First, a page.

A computer should come out and take a bow at the conclusion of Olivia Newton-John's ABC special "Let's Get Physical," at 10 tonight on Channel 7. The hour is a shopping spree of electronic effects, an orgy for technophiles; it might have been called "Let's Get Digital." It also represents a change of image for the Australian-born pop singer, who's apparently decided to shed her old cuteness for a naughtier approach.

The program is, in fact, significant: It's a new kind of crossover production, essentially an adaptation of a forthcoming video disc comprising slightly to extremely bizarre production numbers. Newton-John bounces from one to the other with little of the usual hostess chitchat. The program makes it clear how dead the old variety format is (even "Saturday Night Live" is dead -- too linear), though not everyone will be cheered by what has come along to replace it.

Essentially this is a glitz fit, a tour of surfaces -- never involving but never exactly boring either -- and, at times, a fetching phantasmagoria, largely because Newton-John makes an appealingly flirtatious sprite from the opening moment when, bare-legged, she washes ashore on a wave of the future. But my, she has gotten earthy; in a club setting, she sings, "Come on, baby, make a move on me . . . I can't wait, I can't wait."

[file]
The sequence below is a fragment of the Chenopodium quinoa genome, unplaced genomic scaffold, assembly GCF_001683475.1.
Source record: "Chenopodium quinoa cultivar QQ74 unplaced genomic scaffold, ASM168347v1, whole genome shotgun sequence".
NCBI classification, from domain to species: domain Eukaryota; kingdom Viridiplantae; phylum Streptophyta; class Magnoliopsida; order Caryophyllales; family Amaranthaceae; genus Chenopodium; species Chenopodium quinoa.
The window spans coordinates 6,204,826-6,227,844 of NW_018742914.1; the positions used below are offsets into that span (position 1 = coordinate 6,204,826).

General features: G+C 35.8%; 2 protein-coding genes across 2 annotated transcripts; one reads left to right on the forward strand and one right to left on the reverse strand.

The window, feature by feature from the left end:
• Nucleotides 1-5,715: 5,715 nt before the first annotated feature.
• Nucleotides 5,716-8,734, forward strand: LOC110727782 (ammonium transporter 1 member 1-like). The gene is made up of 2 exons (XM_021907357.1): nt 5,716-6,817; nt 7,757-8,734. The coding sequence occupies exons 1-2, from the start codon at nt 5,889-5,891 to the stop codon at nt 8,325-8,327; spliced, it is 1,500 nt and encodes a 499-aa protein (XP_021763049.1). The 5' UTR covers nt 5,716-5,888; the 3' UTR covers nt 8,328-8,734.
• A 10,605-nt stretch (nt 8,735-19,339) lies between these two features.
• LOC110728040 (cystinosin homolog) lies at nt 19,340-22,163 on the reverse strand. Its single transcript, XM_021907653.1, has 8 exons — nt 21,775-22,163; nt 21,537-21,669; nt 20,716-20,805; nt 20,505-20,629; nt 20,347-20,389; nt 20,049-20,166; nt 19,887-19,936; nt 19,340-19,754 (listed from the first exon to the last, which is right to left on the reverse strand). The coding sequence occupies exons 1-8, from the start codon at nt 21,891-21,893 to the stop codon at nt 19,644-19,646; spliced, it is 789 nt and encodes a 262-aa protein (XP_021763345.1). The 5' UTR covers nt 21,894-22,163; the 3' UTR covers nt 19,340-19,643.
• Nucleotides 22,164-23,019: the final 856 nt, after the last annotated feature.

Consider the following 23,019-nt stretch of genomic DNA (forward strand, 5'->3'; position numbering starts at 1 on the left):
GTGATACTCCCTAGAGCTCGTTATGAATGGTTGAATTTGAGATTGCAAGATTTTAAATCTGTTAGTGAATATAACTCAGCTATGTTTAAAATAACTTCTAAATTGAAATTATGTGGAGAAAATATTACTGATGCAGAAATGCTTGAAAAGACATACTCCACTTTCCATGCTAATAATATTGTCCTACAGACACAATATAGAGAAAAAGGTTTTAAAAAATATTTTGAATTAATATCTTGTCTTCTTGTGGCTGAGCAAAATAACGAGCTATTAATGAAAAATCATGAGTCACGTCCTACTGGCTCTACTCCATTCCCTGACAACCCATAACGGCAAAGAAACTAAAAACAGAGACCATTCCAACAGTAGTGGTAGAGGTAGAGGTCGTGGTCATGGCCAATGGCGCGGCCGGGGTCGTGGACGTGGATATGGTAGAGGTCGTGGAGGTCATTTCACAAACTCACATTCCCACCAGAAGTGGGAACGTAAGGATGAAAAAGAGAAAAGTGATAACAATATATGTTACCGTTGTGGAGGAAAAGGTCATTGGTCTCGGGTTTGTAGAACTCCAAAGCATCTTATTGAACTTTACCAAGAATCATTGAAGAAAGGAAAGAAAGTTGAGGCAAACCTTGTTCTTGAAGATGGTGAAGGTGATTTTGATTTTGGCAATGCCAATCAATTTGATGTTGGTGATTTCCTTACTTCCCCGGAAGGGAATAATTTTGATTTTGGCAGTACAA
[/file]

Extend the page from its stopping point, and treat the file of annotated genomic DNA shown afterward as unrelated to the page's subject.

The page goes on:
In the first number, she throws a lover into a dungeon filled with groping hands. And in the second, the title tune (a segment already seen on some other programs), she rallies a nest of Fat Freddies into fitness only to find that, when transformed into glorious specimens, they waltz off to the showers with one another. Newton-John's new willingness, which often verges on outright eagerness, is apparently to be thwarted now and then by signs of the times.

The imagery has a spacey L.A. kinkiness about it, which may explain the late hour for the program in tonight's prime-time layout.

"This is the '80s, and times change, and people have to change right along with them," lectures the star, on the beach, near the show's beginning. And then, trailing right into loopy anticlimax: "We have to learn to look at old things in a new way. Take sand, for instance."

Old comparisons about style and content don't really apply to efforts like this, in which the style is the content is the style. It's a new form: video blanc, Valiumized white noise. Record albums will be replaced by video discs, and cynics may say that this will give people with even less talent than Newton-John the chance to become pop stars, but that's a kind of democratization, isn't it? Even if it isn't, there's not much point in fighting it.